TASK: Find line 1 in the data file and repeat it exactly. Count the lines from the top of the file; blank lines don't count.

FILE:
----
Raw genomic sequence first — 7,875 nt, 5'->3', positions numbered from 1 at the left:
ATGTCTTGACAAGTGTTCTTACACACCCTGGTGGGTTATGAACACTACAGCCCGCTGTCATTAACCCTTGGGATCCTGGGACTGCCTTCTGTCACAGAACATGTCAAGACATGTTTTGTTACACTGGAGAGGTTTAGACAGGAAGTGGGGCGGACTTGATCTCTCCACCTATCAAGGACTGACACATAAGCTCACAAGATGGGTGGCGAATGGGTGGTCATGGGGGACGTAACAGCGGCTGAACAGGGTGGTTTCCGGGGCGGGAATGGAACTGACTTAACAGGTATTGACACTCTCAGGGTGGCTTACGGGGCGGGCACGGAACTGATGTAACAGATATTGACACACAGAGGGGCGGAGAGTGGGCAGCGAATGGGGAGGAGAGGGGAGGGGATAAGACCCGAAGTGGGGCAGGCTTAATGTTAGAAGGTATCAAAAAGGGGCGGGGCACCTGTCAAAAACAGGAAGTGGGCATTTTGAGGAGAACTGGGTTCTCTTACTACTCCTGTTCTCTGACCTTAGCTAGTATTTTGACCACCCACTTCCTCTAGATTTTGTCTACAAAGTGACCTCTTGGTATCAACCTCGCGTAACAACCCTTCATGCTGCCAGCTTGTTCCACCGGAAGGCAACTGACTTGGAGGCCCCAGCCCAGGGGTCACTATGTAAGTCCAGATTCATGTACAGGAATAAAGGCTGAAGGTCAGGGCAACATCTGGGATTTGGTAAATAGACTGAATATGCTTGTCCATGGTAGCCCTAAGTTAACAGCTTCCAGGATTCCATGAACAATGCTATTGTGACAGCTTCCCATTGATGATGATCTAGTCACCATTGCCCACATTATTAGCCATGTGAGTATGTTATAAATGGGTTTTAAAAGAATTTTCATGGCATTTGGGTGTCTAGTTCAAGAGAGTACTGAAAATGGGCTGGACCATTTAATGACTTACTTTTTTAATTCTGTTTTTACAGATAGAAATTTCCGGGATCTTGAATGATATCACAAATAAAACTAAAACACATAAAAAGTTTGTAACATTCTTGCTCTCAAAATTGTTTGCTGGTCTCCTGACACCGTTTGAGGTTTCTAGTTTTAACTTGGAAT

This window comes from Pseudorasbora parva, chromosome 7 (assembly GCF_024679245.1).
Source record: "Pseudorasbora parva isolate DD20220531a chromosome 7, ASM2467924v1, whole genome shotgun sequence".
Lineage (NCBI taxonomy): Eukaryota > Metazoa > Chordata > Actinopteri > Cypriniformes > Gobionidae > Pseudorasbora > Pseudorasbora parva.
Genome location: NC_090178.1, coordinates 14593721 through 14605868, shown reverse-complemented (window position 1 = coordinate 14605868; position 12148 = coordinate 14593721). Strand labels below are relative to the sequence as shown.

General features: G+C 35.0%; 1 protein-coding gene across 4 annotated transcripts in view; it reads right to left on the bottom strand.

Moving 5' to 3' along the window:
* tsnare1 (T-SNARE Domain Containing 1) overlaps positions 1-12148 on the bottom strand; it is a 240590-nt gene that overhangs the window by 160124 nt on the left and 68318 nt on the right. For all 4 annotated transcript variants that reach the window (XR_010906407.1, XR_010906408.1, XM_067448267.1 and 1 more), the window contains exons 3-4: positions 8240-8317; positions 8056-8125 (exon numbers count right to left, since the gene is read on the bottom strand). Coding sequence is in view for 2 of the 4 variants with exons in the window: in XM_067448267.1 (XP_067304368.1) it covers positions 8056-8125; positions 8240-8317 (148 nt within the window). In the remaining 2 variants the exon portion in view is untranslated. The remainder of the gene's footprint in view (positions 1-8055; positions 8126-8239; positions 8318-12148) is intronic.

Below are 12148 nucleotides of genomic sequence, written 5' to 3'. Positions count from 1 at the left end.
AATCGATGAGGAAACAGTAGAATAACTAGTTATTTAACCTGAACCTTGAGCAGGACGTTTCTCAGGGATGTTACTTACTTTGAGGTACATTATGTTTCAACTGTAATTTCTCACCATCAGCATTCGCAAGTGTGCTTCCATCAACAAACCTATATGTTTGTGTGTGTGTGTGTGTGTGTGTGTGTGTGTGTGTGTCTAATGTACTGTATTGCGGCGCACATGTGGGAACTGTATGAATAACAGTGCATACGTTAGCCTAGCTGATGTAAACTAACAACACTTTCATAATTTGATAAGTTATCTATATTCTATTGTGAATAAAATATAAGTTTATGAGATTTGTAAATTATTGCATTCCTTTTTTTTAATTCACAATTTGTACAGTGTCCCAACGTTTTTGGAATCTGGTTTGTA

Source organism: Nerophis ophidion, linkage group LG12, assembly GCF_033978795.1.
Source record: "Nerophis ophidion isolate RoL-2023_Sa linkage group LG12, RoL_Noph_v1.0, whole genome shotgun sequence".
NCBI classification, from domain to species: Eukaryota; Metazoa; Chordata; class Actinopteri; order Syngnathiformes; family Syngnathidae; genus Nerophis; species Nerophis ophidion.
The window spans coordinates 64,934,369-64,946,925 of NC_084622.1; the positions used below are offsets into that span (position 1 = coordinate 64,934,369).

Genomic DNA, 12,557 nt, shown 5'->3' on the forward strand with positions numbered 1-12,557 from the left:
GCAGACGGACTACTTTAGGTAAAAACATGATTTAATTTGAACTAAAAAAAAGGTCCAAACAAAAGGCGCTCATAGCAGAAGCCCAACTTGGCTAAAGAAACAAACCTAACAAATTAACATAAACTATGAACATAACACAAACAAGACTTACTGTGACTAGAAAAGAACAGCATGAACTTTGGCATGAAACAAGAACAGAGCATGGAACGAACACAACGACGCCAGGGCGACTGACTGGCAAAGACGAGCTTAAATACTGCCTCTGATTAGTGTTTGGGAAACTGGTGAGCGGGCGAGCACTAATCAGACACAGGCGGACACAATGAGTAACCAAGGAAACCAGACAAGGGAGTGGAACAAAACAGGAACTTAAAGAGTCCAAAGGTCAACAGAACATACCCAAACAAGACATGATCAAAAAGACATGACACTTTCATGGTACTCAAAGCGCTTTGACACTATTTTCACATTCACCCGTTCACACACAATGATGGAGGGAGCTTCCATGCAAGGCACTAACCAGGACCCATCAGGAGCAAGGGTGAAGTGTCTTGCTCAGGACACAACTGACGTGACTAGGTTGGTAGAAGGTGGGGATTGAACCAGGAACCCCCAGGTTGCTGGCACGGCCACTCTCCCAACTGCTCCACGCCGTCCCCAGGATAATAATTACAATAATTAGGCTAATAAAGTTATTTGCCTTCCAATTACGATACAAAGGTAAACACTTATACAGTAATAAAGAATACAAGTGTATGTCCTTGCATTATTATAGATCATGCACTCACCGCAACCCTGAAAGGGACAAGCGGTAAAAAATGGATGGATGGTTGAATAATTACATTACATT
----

Raw genomic sequence first — 7,875 nt, 5'->3', positions numbered from 1 at the left: